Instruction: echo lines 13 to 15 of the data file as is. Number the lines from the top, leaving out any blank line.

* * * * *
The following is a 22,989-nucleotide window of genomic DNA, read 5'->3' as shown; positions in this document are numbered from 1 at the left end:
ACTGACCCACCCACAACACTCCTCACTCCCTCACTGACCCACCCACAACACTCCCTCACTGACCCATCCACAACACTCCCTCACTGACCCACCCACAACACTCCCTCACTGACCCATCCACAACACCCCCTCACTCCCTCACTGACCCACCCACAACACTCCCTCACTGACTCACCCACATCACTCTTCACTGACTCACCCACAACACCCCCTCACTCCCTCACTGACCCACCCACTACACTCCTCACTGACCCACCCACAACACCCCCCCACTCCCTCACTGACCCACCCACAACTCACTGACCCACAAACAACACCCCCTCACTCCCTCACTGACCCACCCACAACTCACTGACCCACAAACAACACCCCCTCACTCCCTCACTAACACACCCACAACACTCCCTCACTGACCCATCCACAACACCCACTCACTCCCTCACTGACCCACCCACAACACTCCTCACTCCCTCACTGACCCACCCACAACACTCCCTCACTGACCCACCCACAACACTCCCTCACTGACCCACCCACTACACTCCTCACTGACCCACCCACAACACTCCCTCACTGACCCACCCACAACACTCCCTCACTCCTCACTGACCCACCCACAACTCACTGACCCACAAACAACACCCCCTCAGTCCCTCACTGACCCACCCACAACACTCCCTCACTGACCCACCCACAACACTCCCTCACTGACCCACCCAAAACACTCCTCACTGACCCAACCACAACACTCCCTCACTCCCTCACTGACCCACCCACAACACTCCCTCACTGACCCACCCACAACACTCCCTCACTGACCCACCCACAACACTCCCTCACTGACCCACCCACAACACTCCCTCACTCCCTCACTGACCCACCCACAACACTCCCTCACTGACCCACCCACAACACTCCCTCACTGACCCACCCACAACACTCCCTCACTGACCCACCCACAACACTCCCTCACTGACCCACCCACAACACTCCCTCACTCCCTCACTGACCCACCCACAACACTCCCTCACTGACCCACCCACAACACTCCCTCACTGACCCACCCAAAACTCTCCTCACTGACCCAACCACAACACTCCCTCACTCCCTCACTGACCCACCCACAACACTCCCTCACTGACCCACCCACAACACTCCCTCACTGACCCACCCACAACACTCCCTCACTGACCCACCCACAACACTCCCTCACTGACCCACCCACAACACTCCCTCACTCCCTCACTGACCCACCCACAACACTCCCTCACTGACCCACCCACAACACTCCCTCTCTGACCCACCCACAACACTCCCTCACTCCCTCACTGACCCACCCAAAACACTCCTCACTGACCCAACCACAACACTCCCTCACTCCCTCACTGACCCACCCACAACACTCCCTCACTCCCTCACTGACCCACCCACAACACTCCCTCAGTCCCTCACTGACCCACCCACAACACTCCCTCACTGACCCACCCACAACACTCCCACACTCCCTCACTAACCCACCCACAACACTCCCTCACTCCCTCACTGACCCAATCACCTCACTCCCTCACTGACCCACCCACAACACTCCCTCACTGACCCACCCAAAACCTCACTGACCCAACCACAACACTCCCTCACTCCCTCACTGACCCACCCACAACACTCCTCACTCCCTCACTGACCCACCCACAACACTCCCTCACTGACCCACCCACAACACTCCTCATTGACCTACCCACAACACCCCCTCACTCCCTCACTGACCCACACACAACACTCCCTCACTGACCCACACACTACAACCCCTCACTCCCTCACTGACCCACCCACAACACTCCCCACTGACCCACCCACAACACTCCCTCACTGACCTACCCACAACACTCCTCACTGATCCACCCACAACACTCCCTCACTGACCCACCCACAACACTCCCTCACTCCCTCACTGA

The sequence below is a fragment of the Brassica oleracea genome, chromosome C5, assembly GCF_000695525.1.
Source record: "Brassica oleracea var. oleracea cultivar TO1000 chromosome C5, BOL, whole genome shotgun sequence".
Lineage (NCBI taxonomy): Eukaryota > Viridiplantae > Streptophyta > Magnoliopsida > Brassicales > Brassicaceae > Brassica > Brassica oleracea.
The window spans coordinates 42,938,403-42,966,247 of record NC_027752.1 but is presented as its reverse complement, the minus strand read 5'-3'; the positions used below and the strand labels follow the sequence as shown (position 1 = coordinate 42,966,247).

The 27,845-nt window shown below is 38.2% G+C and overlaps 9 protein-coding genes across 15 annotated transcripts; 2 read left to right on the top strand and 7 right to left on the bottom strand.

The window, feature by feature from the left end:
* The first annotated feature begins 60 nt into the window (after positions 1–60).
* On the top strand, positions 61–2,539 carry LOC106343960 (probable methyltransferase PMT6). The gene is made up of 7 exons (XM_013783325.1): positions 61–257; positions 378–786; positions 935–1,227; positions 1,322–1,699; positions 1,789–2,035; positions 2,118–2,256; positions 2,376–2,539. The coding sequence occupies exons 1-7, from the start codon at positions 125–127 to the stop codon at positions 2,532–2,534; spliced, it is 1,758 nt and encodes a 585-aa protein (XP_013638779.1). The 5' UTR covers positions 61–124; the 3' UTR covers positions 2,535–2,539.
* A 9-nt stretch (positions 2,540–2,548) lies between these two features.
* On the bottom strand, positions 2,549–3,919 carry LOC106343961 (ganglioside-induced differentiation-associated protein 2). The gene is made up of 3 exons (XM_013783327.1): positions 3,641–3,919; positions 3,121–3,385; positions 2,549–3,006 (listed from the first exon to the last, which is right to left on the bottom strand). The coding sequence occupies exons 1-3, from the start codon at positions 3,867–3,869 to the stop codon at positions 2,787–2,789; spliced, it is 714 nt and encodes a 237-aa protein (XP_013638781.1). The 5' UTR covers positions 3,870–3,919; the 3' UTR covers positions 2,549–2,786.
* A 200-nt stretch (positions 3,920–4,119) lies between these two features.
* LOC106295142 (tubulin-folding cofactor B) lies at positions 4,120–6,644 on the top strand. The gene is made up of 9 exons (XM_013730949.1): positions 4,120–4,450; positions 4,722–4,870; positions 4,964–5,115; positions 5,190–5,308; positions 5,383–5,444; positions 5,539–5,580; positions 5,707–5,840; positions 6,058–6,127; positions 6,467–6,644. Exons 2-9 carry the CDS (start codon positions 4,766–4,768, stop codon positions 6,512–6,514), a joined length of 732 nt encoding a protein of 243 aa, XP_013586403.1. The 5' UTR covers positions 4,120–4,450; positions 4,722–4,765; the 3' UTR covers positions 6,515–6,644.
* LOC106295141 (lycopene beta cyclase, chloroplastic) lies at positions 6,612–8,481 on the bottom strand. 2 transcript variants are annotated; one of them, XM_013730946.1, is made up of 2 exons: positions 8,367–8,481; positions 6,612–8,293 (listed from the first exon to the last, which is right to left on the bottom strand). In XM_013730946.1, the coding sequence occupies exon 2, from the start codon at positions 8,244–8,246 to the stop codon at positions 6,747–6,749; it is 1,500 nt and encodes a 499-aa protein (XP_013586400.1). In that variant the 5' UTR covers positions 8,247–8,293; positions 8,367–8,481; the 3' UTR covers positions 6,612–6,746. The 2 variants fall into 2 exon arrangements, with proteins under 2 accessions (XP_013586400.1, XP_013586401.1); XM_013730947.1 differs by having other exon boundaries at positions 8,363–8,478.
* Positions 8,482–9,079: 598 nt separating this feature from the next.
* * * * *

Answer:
* A 200-nt stretch (positions 3,920–4,119) lies between these two features.
* LOC106295142 (tubulin-folding cofactor B) lies at positions 4,120–6,644 on the top strand. The gene is made up of 9 exons (XM_013730949.1): positions 4,120–4,450; positions 4,722–4,870; positions 4,964–5,115; positions 5,190–5,308; positions 5,383–5,444; positions 5,539–5,580; positions 5,707–5,840; positions 6,058–6,127; positions 6,467–6,644. Exons 2-9 carry the CDS (start codon positions 4,766–4,768, stop codon positions 6,512–6,514), a joined length of 732 nt encoding a protein of 243 aa, XP_013586403.1. The 5' UTR covers positions 4,120–4,450; positions 4,722–4,765; the 3' UTR covers positions 6,515–6,644.
* LOC106295141 (lycopene beta cyclase, chloroplastic) lies at positions 6,612–8,481 on the bottom strand. 2 transcript variants are annotated; one of them, XM_013730946.1, is made up of 2 exons: positions 8,367–8,481; positions 6,612–8,293 (listed from the first exon to the last, which is right to left on the bottom strand). In XM_013730946.1, the coding sequence occupies exon 2, from the start codon at positions 8,244–8,246 to the stop codon at positions 6,747–6,749; it is 1,500 nt and encodes a 499-aa protein (XP_013586400.1). In that variant the 5' UTR covers positions 8,247–8,293; positions 8,367–8,481; the 3' UTR covers positions 6,612–6,746. The 2 variants fall into 2 exon arrangements, with proteins under 2 accessions (XP_013586400.1, XP_013586401.1); XM_013730947.1 differs by having other exon boundaries at positions 8,363–8,478.